Dorothea Lange: The Woman Behind the Lens

The life of trailblazing documentary photographer Dorothea Lange, best known for the Depression era portrait, Migrant Mother, inspired not one but two recent novels, Learning to See by Elise Hooper and The Bohemians by Jasmin Darznik. On top of that, novelist Kristin Hannah has said that her latest bestselling novel, The Four Winds, was partially inspired by Lange's photographs of strong, resilient women.

Want to learn more about the woman behind the camera and her era-defining photographs? Check out these books. 

Lange initially found success photographing California’s wealthy residents. But during the height of the Depression, she felt “the discrepancy between what I was working on  . . . and what was going on in the street.” When a bread line formed not far from her studio, she was moved to photograph an elderly man at the back of the crowd, leaning on a fence.

Entitled White Angel Breadline, San Francisco (1933), this haunting photo marked a new direction for Lange: it was the first of thousands of photos she took of victims of the Great Depression. It’s also the first photo in Mark Durden’s splendid book, Dorothea Lange, which presents select photos in chronological order, each captioned with background on the subjects or the photo shoot.

Her most famous photo, Migrant Mother, was taken in 1936 at a pea picking camp when Lange worked for the Farm Security Administration, a government agency created to document and aid impoverished rural Americans during the Great Depression. This powerful photo of a careworn mother graces the cover of Milton Meltzer's Dorothea Lange: A Photographer's Life, a biography informed by the author’s use of Lange’s journals and letters, as well as interviews with the photographer and her associates.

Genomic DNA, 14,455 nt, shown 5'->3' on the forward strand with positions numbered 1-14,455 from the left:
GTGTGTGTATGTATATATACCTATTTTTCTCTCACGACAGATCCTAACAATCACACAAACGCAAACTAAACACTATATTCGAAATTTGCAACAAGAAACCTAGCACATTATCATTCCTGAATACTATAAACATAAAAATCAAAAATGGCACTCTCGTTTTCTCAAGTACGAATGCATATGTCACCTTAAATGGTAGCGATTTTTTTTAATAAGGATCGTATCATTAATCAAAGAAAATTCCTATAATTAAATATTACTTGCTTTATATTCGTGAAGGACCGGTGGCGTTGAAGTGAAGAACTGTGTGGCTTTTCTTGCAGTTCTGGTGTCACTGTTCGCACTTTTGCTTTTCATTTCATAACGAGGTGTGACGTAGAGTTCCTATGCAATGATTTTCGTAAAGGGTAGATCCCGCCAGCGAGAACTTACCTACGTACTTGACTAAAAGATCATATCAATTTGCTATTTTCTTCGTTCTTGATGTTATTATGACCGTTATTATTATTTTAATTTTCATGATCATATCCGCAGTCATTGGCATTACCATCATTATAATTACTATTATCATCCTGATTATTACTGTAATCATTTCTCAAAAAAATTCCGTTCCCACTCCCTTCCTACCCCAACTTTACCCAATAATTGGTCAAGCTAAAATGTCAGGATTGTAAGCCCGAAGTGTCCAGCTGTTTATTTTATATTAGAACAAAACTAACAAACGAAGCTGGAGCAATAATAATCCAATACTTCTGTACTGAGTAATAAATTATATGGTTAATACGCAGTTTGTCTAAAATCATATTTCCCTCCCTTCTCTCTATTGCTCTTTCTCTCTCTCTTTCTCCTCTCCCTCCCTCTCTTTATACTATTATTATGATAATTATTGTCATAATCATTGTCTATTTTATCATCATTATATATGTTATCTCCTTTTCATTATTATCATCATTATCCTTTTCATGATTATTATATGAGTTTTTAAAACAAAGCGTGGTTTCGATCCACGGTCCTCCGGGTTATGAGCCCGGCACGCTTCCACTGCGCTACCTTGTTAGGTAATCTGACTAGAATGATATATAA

A more recent biography of Lange and one that underscores her status as a woman photographer in a male-dominated field is Dorothea Lange: A Life Beyond Limits. Feminist historian and writer Linda Gordon takes readers from Lange’s polio-stricken youth through her two marriages and, of course, her remarkable career in which she documented subjects that others shied away from.

Among Lange’s most haunting images are those that document a shameful chapter of American history: the imprisonment of Japanese Americans following Japan’s 1941 attack on Pearl Harbor. Although Lange was hired by the U.S. government to document the evacuation and imprisonment of over 110,000 men, women and children, her empathetic photos were later suppressed by the government until the war was over. Impounded: Dorothea Lange and the Censored Images of the Japanese American Internment collects Lange’s photographs from this period, including heartbreaking shots of puzzled children awaiting evacuation and upon arrival at internment camps.

Lange's career spanned forty years, and Dorothea Lange: Photographs From the J. Paul Getty Museum offers a nice mix of her work, from a lovely shot of her first husband and their newborn son to her portraits of women in headscarves from her trips abroad.

Do you have a favorite Dorothea Lange photo? Mine is of a grandfather teaching his grandson to walk against the eerie landscape of an internment camp

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